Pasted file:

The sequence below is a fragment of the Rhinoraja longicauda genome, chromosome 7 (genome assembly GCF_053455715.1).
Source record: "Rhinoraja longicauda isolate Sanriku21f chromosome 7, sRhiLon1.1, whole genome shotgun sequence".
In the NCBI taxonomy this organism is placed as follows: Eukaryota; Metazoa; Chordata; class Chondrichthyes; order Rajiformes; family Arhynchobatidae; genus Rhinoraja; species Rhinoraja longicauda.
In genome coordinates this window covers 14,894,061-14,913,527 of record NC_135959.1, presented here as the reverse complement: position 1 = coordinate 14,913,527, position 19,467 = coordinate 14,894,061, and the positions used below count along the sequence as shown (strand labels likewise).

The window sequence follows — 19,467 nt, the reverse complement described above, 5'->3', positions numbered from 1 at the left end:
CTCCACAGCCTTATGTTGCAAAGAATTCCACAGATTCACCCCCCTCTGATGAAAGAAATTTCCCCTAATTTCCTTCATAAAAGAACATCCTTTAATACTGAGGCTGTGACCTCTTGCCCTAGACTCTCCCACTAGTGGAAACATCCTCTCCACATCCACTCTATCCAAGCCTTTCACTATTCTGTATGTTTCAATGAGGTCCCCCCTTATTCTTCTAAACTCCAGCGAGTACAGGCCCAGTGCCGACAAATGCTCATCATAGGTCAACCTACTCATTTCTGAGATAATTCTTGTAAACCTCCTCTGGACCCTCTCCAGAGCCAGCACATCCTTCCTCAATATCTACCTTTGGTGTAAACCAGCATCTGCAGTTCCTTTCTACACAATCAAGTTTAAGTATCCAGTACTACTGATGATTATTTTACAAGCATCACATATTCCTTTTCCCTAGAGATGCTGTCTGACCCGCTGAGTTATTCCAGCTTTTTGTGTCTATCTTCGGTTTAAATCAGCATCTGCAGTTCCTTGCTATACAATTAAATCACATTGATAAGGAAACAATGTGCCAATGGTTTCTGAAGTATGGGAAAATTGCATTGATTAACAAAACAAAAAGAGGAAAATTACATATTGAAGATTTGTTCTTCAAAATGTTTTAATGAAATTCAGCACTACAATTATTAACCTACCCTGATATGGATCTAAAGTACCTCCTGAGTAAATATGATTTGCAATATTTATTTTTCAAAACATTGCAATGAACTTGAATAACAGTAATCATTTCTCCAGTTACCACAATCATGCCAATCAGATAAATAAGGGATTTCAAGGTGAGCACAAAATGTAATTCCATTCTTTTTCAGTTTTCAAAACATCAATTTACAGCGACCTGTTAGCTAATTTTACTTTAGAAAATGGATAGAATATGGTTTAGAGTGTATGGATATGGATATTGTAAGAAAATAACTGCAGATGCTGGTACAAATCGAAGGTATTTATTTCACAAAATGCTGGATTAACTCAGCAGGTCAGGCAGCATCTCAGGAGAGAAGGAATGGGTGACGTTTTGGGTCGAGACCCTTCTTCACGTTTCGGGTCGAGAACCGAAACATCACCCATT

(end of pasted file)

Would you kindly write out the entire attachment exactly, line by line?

The sequence below is a fragment of the Rhinoraja longicauda genome, chromosome 7 (genome assembly GCF_053455715.1).
Source record: "Rhinoraja longicauda isolate Sanriku21f chromosome 7, sRhiLon1.1, whole genome shotgun sequence".
In the NCBI taxonomy this organism is placed as follows: Eukaryota; Metazoa; Chordata; class Chondrichthyes; order Rajiformes; family Arhynchobatidae; genus Rhinoraja; species Rhinoraja longicauda.
In genome coordinates this window covers 14,894,061-14,913,527 of record NC_135959.1, presented here as the reverse complement: position 1 = coordinate 14,913,527, position 19,467 = coordinate 14,894,061, and the positions used below count along the sequence as shown (strand labels likewise).

The window sequence follows — 19,467 nt, the reverse complement described above, 5'->3', positions numbered from 1 at the left end:
CTCCACAGCCTTATGTTGCAAAGAATTCCACAGATTCACCCCCCTCTGATGAAAGAAATTTCCCCTAATTTCCTTCATAAAAGAACATCCTTTAATACTGAGGCTGTGACCTCTTGCCCTAGACTCTCCCACTAGTGGAAACATCCTCTCCACATCCACTCTATCCAAGCCTTTCACTATTCTGTATGTTTCAATGAGGTCCCCCCTTATTCTTCTAAACTCCAGCGAGTACAGGCCCAGTGCCGACAAATGCTCATCATAGGTCAACCTACTCATTTCTGAGATAATTCTTGTAAACCTCCTCTGGACCCTCTCCAGAGCCAGCACATCCTTCCTCAATATCTACCTTTGGTGTAAACCAGCATCTGCAGTTCCTTTCTACACAATCAAGTTTAAGTATCCAGTACTACTGATGATTATTTTACAAGCATCACATATTCCTTTTCCCTAGAGATGCTGTCTGACCCGCTGAGTTATTCCAGCTTTTTGTGTCTATCTTCGGTTTAAATCAGCATCTGCAGTTCCTTGCTATACAATTAAATCACATTGATAAGGAAACAATGTGCCAATGGTTTCTGAAGTATGGGAAAATTGCATTGATTAACAAAACAAAAAGAGGAAAATTACATATTGAAGATTTGTTCTTCAAAATGTTTTAATGAAATTCAGCACTACAATTATTAACCTACCCTGATATGGATCTAAAGTACCTCCTGAGTAAATATGATTTGCAATATTTATTTTTCAAAACATTGCAATGAACTTGAATAACAGTAATCATTTCTCCAGTTACCACAATCATGCCAATCAGATAAATAAGGGATTTCAAGGTGAGCACAAAATGTAATTCCATTCTTTTTCAGTTTTCAAAACATCAATTTACAGCGACCTGTTAGCTAATTTTACTTTAGAAAATGGATAGAATATGGTTTAGAGTGTATGGATATGGATATTGTAAGAAAATAACTGCAGATGCTGGTACAAATCGAAGGTATTTATTTCACAAAATGCTGGATTAACTCAGCAGGTCAGGCAGCATCTCAGGAGAGAAGGAATGGGTGACGTTTTGGGTCGAGACCCTTCTTCACGTTTCGGGTCGAGAACCGAAACATCACCCATT